Ga vs Wa
March 13, 2018
March 14, 2018
When you use は (wa) in this sentence, it's kind of similar to saying "Hey while we are talking about sushi in particular, do you like it?"
Knowing when to use が (ga) or は (wa) will come with time and repeated practice. Just take it on a case by case basis so that you don't get too overwhelmed.
As for your second question on the differences between です (desu), います (imasu), いません (imasen) and ます (masu), they all have a similar meaning of "to be" except that there are slightly different situations when you'll use each one.
I realize that's not a very helpful answer (sorry!), but these words don't exactly have a 1-1 translation into English, so it really is best to learn how to use them within the example sentences.
If anyone else has a useful way of explaining these last four, please jump in! Thanks!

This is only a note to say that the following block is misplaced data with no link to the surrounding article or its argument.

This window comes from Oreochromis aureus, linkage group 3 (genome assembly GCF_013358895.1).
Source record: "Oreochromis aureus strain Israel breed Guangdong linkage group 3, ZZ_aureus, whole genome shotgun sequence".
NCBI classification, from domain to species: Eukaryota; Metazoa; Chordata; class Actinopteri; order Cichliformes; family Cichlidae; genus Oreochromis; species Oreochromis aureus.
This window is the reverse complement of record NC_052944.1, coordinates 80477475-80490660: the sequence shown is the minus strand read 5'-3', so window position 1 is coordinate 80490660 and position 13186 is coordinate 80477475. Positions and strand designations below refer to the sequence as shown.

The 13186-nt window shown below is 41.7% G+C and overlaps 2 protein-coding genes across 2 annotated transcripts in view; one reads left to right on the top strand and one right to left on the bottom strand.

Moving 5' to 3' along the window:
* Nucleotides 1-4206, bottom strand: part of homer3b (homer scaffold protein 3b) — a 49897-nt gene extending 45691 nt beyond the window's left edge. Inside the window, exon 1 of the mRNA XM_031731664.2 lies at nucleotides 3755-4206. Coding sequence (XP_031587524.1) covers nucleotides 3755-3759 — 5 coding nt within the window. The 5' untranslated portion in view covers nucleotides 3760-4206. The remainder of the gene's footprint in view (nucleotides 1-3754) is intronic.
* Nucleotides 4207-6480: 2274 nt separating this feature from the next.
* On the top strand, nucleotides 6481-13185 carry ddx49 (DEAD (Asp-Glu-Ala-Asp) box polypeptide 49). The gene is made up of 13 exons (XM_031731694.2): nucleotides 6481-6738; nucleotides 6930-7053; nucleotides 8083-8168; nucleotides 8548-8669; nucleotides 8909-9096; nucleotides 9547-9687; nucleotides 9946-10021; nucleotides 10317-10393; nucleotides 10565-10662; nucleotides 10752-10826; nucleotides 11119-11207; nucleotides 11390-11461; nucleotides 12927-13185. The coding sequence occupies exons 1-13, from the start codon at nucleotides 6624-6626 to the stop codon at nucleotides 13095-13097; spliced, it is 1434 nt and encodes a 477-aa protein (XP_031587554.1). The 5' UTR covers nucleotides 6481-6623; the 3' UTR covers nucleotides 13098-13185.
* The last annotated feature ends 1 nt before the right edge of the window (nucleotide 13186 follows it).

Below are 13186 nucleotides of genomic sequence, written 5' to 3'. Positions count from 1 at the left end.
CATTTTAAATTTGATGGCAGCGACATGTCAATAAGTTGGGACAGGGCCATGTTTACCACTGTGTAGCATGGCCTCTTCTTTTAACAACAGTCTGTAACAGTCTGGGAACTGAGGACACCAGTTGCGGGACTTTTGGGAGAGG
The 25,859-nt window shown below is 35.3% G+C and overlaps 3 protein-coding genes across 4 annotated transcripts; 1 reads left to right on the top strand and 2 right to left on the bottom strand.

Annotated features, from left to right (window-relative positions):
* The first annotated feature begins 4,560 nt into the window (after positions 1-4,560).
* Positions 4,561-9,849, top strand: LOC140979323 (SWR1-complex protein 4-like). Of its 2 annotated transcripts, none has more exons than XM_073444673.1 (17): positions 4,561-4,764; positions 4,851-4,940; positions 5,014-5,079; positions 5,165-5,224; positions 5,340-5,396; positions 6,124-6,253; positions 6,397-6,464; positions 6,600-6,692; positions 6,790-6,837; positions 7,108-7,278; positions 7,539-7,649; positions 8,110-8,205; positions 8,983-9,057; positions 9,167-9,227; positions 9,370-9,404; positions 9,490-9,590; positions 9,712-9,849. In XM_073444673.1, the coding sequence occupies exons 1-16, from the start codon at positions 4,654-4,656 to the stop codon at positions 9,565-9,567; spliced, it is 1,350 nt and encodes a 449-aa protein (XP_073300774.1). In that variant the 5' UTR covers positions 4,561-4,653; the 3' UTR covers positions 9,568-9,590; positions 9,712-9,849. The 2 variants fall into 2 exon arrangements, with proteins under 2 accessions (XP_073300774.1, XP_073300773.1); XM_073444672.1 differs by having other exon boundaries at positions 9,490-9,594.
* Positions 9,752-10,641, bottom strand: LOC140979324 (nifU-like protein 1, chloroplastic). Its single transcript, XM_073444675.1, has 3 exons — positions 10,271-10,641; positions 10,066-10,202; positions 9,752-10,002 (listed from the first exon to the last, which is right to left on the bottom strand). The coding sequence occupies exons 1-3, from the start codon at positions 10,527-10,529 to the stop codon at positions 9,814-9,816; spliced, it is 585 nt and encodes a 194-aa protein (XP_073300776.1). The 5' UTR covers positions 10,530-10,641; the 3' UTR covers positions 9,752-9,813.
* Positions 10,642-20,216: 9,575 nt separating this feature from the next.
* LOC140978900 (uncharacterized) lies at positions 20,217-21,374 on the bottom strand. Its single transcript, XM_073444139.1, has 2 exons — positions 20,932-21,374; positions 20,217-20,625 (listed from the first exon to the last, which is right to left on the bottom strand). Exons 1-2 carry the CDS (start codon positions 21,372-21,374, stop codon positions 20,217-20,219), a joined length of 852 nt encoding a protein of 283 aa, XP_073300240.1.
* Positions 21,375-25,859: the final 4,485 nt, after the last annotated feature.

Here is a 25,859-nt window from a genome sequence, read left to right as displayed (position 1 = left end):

April 19, 2018
As for the others, they are the positive and negative forms of the verb iru. Masu itself is just an ending that gives it some politeness. Hopefully this will clear some things up.
Dictionary Form: Iru (Ru - Verb, thus the Ru is dropped when conjugating)
Casual: (Uses dictionary, nai, ta, and katta forms)
Iru - To exist
Inai (Iru + Nai) - Does not exist
Ita - (Iru + Ta) - Did exist
Inakatta (Iru + Nai + Katta) - Did not exist
Neko ga iru. - There is a cat.
Neko ga inai. - There is not a cat.
Neko ga ita. - There was a cat.
Neko ga inakatta. - There was not a cat.
Polite: (Uses masu forms)
Imasu (iru + masu) - To exist
Imasen (Iru + masen) - Does not exist
Imashita (Iru + mashita) - Did exist
Imasen deshita (Iru + masen + deshita) - Did not exist
Neko ga imasu. - There is a cat.
Neko ga imasen. - There is not a cat.
Neko ga imashita. - There was a cat.
Neko ga imasen deshita. - There was not a cat.
Japanese conjugations can be tricky sometimes!